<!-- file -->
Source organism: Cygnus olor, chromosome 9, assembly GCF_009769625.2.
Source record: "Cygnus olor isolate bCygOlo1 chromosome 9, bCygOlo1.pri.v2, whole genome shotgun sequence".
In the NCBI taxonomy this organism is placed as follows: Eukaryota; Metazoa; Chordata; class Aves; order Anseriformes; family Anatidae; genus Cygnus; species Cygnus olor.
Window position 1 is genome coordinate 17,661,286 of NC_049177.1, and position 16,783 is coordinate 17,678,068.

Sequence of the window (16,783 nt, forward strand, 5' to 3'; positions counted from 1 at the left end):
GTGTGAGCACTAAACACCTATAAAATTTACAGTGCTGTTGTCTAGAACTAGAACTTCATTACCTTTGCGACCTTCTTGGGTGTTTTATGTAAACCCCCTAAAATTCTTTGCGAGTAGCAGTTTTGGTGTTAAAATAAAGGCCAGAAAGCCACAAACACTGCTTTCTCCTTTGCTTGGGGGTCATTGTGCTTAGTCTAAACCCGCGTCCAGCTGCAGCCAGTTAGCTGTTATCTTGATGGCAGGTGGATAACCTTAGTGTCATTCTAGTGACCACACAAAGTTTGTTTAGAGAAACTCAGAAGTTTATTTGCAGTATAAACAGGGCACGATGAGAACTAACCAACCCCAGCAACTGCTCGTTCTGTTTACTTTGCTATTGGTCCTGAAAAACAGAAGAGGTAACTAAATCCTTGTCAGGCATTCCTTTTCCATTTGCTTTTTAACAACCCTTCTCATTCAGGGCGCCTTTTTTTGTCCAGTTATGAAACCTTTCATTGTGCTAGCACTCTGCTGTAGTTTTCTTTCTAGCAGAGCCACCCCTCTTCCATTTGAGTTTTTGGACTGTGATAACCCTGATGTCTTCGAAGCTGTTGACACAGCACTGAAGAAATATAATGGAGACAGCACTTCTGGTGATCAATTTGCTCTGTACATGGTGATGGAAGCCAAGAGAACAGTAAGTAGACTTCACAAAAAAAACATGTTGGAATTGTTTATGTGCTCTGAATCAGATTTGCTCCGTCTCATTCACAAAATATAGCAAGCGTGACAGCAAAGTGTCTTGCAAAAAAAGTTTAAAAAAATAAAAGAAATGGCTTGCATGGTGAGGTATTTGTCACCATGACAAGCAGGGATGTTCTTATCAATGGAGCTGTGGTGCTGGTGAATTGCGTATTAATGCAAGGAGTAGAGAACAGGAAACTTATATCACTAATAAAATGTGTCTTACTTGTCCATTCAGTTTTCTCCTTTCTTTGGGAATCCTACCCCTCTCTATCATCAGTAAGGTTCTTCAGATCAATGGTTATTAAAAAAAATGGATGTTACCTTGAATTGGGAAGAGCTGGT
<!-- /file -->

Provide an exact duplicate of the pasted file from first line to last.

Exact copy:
Source organism: Cygnus olor, chromosome 9, assembly GCF_009769625.2.
Source record: "Cygnus olor isolate bCygOlo1 chromosome 9, bCygOlo1.pri.v2, whole genome shotgun sequence".
In the NCBI taxonomy this organism is placed as follows: Eukaryota; Metazoa; Chordata; class Aves; order Anseriformes; family Anatidae; genus Cygnus; species Cygnus olor.
Window position 1 is genome coordinate 17,661,286 of NC_049177.1, and position 16,783 is coordinate 17,678,068.

Sequence of the window (16,783 nt, forward strand, 5' to 3'; positions counted from 1 at the left end):
GTGTGAGCACTAAACACCTATAAAATTTACAGTGCTGTTGTCTAGAACTAGAACTTCATTACCTTTGCGACCTTCTTGGGTGTTTTATGTAAACCCCCTAAAATTCTTTGCGAGTAGCAGTTTTGGTGTTAAAATAAAGGCCAGAAAGCCACAAACACTGCTTTCTCCTTTGCTTGGGGGTCATTGTGCTTAGTCTAAACCCGCGTCCAGCTGCAGCCAGTTAGCTGTTATCTTGATGGCAGGTGGATAACCTTAGTGTCATTCTAGTGACCACACAAAGTTTGTTTAGAGAAACTCAGAAGTTTATTTGCAGTATAAACAGGGCACGATGAGAACTAACCAACCCCAGCAACTGCTCGTTCTGTTTACTTTGCTATTGGTCCTGAAAAACAGAAGAGGTAACTAAATCCTTGTCAGGCATTCCTTTTCCATTTGCTTTTTAACAACCCTTCTCATTCAGGGCGCCTTTTTTTGTCCAGTTATGAAACCTTTCATTGTGCTAGCACTCTGCTGTAGTTTTCTTTCTAGCAGAGCCACCCCTCTTCCATTTGAGTTTTTGGACTGTGATAACCCTGATGTCTTCGAAGCTGTTGACACAGCACTGAAGAAATATAATGGAGACAGCACTTCTGGTGATCAATTTGCTCTGTACATGGTGATGGAAGCCAAGAGAACAGTAAGTAGACTTCACAAAAAAAACATGTTGGAATTGTTTATGTGCTCTGAATCAGATTTGCTCCGTCTCATTCACAAAATATAGCAAGCGTGACAGCAAAGTGTCTTGCAAAAAAAGTTTAAAAAAATAAAAGAAATGGCTTGCATGGTGAGGTATTTGTCACCATGACAAGCAGGGATGTTCTTATCAATGGAGCTGTGGTGCTGGTGAATTGCGTATTAATGCAAGGAGTAGAGAACAGGAAACTTATATCACTAATAAAATGTGTCTTACTTGTCCATTCAGTTTTCTCCTTTCTTTGGGAATCCTACCCCTCTCTATCATCAGTAAGGTTCTTCAGATCAATGGTTATTAAAAAAAATGGATGTTACCTTGAATTGGGAAGAGCTGGT